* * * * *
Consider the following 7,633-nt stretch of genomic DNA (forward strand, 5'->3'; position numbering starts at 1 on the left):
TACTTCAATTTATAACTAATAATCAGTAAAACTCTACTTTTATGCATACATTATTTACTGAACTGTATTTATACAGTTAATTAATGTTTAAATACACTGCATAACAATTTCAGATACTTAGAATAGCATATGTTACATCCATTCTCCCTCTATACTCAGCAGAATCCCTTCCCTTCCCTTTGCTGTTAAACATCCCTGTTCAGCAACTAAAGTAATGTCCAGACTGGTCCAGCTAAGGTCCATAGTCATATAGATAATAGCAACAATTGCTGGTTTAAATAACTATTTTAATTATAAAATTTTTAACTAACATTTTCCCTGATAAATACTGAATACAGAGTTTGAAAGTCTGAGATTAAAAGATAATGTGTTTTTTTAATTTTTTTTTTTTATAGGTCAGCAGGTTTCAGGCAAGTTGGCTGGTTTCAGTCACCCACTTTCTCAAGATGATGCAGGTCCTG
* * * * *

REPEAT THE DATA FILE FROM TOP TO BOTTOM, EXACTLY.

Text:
Consider the following 7,633-nt stretch of genomic DNA (forward strand, 5'->3'; position numbering starts at 1 on the left):
TACTTCAATTTATAACTAATAATCAGTAAAACTCTACTTTTATGCATACATTATTTACTGAACTGTATTTATACAGTTAATTAATGTTTAAATACACTGCATAACAATTTCAGATACTTAGAATAGCATATGTTACATCCATTCTCCCTCTATACTCAGCAGAATCCCTTCCCTTCCCTTTGCTGTTAAACATCCCTGTTCAGCAACTAAAGTAATGTCCAGACTGGTCCAGCTAAGGTCCATAGTCATATAGATAATAGCAACAATTGCTGGTTTAAATAACTATTTTAATTATAAAATTTTTAACTAACATTTTCCCTGATAAATACTGAATACAGAGTTTGAAAGTCTGAGATTAAAAGATAATGTGTTTTTTTAATTTTTTTTTTTTATAGGTCAGCAGGTTTCAGGCAAGTTGGCTGGTTTCAGTCACCCACTTTCTCAAGATGATGCAGGTCCTG